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# Maximum Speed of Ball Screw Actuator

## Maximum Speed of Ball Screw Actuator

(OP)
I am verifying some specifications for technical drawings of linear ball screw actuators. One of the specs is maximum speed, which I found the equation to be the lead size (mm) * rotational speed (s-1). How come for larger models the speed becomes affected by the accuracy grade and stroke length? Below is part of the table from the THK catalog showing how the speeds decrease for lower accuracy grade and larger stroke. It kinda makes sense that speeds would decrease with really long screws, but I don't understand how the accuracy changes the speed. If anything I would expect a less accurate actuator to be able to run at higher speeds. Can anyone explain why these two variables affect the maximum speed and point me to a more accurate equation for max speed? The complete speed table is available here.

Replies continue below

### RE: Maximum Speed of Ball Screw Actuator

The longer rails have lower resonant frequencies, so they experience issues with the speed exciting resonance frequencies at lower speeds. From control theory, I expect the 'precision' grade couplings hold the rail tighter (i.e. more resistance) so that helps to dampen out the resonances (i.e. narrow the resonance bands with a higher Q-factor (quality factor)). Others may be able to put some math behind this.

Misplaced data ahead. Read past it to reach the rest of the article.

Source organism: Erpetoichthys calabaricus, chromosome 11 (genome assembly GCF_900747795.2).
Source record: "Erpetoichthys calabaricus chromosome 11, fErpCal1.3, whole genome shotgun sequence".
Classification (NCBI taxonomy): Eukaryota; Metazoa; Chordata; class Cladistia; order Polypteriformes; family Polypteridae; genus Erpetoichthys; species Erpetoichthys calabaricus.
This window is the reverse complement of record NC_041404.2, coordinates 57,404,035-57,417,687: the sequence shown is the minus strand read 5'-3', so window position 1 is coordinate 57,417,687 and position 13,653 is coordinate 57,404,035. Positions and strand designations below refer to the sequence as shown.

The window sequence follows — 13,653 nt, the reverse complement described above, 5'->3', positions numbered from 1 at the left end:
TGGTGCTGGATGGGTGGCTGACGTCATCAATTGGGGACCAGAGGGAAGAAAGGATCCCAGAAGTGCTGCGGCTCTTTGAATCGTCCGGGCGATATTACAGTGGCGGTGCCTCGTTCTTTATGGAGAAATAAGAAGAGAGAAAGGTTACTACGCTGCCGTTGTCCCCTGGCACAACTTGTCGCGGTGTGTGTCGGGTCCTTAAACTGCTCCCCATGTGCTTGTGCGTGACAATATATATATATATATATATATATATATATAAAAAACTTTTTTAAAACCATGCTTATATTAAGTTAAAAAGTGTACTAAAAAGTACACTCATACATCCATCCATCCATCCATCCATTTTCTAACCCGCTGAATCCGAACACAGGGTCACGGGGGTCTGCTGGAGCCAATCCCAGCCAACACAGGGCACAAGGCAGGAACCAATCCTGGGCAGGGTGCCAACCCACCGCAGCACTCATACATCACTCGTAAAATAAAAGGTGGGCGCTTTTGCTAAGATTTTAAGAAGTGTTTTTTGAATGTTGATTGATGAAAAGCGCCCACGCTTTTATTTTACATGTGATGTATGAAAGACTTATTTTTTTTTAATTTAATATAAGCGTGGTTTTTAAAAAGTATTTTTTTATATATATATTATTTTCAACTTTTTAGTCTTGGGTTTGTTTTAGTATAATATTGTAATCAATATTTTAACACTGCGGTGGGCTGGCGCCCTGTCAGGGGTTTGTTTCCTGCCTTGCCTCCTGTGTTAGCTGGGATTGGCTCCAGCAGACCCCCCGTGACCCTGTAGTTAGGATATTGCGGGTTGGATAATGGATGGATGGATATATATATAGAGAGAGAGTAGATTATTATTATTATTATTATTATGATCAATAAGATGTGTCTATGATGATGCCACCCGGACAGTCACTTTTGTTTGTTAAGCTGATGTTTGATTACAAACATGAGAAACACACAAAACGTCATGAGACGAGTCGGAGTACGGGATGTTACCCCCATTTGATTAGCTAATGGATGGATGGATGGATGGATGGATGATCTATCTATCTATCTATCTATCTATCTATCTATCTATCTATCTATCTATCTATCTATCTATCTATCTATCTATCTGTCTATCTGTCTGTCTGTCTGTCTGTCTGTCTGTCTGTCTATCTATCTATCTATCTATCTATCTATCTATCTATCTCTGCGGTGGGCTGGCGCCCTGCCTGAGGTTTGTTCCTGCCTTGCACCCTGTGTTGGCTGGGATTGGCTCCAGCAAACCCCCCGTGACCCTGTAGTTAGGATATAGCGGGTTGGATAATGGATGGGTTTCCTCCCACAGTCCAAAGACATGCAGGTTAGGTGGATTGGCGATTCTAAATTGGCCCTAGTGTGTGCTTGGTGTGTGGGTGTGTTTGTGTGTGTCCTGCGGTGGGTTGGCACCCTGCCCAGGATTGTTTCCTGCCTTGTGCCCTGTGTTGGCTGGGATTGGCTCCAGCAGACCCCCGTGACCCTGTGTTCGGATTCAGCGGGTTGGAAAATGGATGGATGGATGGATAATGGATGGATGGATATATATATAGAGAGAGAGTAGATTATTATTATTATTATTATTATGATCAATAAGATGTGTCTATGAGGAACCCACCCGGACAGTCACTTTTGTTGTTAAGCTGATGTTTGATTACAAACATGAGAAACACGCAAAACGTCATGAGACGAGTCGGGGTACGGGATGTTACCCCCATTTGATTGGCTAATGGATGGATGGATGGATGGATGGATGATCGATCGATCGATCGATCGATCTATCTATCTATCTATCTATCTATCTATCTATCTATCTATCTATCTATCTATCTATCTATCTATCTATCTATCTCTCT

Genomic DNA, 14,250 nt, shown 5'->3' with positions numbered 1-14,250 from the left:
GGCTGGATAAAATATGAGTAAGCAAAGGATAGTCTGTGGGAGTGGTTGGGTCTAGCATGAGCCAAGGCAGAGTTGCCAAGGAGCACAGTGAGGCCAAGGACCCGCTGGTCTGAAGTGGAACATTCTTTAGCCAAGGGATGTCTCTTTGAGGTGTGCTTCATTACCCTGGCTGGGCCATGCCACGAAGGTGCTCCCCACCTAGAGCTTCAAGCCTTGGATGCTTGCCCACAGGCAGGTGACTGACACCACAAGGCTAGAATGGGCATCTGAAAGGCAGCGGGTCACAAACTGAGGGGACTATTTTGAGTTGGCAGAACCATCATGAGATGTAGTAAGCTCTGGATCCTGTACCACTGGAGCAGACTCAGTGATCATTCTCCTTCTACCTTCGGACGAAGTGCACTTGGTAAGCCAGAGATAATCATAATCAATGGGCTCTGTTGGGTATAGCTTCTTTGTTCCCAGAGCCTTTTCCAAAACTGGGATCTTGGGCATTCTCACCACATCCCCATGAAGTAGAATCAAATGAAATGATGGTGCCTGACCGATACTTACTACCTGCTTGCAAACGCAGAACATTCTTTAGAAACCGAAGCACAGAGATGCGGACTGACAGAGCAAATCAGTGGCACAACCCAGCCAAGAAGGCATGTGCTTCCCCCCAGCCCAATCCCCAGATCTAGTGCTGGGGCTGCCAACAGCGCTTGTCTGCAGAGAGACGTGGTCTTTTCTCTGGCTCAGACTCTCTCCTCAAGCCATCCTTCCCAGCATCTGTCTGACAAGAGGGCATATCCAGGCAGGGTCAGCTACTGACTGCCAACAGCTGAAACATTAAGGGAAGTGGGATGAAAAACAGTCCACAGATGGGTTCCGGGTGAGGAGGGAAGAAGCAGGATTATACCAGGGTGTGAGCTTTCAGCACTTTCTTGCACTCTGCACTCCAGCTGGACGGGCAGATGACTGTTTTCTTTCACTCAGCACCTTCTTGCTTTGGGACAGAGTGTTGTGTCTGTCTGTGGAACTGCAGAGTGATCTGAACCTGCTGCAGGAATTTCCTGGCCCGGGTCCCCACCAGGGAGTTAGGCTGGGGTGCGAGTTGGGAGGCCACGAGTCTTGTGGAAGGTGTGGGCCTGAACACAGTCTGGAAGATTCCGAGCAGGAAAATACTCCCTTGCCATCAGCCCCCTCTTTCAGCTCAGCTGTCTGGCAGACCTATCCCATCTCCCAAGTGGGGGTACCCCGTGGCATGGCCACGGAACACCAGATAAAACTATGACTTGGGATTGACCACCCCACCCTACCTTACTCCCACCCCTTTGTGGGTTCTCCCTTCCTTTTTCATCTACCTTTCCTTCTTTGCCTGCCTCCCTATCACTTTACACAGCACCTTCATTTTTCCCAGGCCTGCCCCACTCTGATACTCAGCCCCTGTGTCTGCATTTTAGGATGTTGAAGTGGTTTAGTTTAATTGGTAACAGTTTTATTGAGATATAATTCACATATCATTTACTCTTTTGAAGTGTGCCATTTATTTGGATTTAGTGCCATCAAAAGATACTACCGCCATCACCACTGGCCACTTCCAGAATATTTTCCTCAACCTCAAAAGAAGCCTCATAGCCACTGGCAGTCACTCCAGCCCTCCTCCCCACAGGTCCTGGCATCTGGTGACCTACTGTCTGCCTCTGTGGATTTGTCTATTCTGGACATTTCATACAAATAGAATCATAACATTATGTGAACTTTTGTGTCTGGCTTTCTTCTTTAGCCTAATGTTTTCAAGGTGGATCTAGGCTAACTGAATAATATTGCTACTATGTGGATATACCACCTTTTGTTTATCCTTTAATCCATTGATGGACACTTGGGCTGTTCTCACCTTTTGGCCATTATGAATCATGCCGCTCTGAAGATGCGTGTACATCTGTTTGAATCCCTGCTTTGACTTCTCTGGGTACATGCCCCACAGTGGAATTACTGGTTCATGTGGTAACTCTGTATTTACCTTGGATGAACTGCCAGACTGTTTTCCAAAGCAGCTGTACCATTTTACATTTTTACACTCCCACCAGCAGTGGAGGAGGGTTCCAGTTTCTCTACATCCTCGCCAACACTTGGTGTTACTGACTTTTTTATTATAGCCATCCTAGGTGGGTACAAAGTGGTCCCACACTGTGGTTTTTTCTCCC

Z

### RE: Maximum Speed of Ball Screw Actuator

(OP)
I looked at the table for the SKR models (which are the same as KR, but use a ball cage). This speed table does not show that the precision grade affects the speed. Is this then because the ball cage affects the damping of the resonances you mentioned?

### RE: Maximum Speed of Ball Screw Actuator

Just a guess - precision fits would allow for a more controlled bearing preload and hence a more predictable amount of power dissipated in the bearing.

Good question. I hope some others chime in.

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